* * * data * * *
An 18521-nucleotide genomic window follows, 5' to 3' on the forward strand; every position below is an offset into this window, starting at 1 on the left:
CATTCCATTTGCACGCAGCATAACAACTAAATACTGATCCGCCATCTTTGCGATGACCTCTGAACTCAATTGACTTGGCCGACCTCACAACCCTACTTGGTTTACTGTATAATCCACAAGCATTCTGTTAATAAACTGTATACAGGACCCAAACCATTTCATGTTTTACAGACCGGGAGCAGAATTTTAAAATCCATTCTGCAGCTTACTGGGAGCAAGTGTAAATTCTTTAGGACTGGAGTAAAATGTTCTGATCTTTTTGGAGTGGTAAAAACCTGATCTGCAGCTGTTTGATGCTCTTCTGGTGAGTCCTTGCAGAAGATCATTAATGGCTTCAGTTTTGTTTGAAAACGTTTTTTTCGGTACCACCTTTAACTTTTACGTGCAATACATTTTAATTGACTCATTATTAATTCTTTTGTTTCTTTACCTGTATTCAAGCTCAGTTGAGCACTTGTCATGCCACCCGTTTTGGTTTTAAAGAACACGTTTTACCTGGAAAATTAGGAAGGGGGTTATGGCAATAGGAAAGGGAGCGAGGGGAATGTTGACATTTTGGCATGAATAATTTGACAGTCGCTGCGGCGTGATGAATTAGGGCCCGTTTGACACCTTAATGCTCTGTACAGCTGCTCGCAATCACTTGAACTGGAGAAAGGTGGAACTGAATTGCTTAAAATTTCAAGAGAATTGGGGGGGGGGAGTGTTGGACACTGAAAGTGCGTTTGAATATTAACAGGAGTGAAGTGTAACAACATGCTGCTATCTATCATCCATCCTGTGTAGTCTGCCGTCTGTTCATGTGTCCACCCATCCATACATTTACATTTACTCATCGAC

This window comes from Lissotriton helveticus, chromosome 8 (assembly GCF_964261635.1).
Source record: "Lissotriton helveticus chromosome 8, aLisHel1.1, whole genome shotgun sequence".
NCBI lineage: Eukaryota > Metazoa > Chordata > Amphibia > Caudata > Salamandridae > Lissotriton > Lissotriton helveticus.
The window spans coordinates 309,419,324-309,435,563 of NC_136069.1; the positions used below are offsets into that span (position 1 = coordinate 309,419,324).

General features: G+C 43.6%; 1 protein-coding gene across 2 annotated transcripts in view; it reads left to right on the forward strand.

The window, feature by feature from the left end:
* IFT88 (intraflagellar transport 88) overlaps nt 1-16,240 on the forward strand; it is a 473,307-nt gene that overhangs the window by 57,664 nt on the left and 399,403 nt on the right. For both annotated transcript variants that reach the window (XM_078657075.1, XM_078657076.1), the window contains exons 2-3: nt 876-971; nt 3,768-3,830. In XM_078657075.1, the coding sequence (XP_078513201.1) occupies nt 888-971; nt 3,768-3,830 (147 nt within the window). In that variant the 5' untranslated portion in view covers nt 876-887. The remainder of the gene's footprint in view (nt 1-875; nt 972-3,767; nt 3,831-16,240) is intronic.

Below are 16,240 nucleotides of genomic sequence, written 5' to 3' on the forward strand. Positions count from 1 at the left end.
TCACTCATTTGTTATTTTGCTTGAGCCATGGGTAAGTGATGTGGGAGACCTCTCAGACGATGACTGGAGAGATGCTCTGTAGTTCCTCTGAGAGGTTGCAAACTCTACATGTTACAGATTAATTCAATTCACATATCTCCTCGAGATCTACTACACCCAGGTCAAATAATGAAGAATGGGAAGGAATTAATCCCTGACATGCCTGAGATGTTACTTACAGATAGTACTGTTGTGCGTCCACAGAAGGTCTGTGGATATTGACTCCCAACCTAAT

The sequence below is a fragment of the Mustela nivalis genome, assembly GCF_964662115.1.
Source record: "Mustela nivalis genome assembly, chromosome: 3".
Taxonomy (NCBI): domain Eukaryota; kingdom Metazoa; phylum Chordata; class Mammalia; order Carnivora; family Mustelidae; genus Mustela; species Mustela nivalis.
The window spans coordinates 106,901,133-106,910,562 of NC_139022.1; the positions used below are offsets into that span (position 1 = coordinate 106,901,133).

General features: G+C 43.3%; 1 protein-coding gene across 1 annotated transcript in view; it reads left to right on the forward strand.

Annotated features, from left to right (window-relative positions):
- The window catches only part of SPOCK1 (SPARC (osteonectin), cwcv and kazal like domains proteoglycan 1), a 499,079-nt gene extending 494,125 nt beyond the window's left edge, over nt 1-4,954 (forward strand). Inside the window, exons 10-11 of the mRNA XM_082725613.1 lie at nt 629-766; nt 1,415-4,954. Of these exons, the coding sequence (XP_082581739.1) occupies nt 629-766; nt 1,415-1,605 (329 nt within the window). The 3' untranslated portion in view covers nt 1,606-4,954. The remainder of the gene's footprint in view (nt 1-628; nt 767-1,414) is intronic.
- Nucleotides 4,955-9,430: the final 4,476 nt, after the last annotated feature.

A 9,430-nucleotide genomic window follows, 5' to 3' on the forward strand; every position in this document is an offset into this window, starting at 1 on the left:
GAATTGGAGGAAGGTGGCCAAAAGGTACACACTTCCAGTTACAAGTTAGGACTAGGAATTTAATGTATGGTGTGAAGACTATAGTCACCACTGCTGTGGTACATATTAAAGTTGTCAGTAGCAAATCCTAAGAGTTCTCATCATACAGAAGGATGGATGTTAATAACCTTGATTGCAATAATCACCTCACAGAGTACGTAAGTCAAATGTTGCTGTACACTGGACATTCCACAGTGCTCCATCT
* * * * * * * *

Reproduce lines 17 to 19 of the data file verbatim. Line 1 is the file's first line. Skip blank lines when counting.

Annotated features, from left to right (window-relative positions):
- The window catches only part of SPOCK1 (SPARC (osteonectin), cwcv and kazal like domains proteoglycan 1), a 499,079-nt gene extending 494,125 nt beyond the window's left edge, over nt 1-4,954 (forward strand). Inside the window, exons 10-11 of the mRNA XM_082725613.1 lie at nt 629-766; nt 1,415-4,954. Of these exons, the coding sequence (XP_082581739.1) occupies nt 629-766; nt 1,415-1,605 (329 nt within the window). The 3' untranslated portion in view covers nt 1,606-4,954. The remainder of the gene's footprint in view (nt 1-628; nt 767-1,414) is intronic.
- Nucleotides 4,955-9,430: the final 4,476 nt, after the last annotated feature.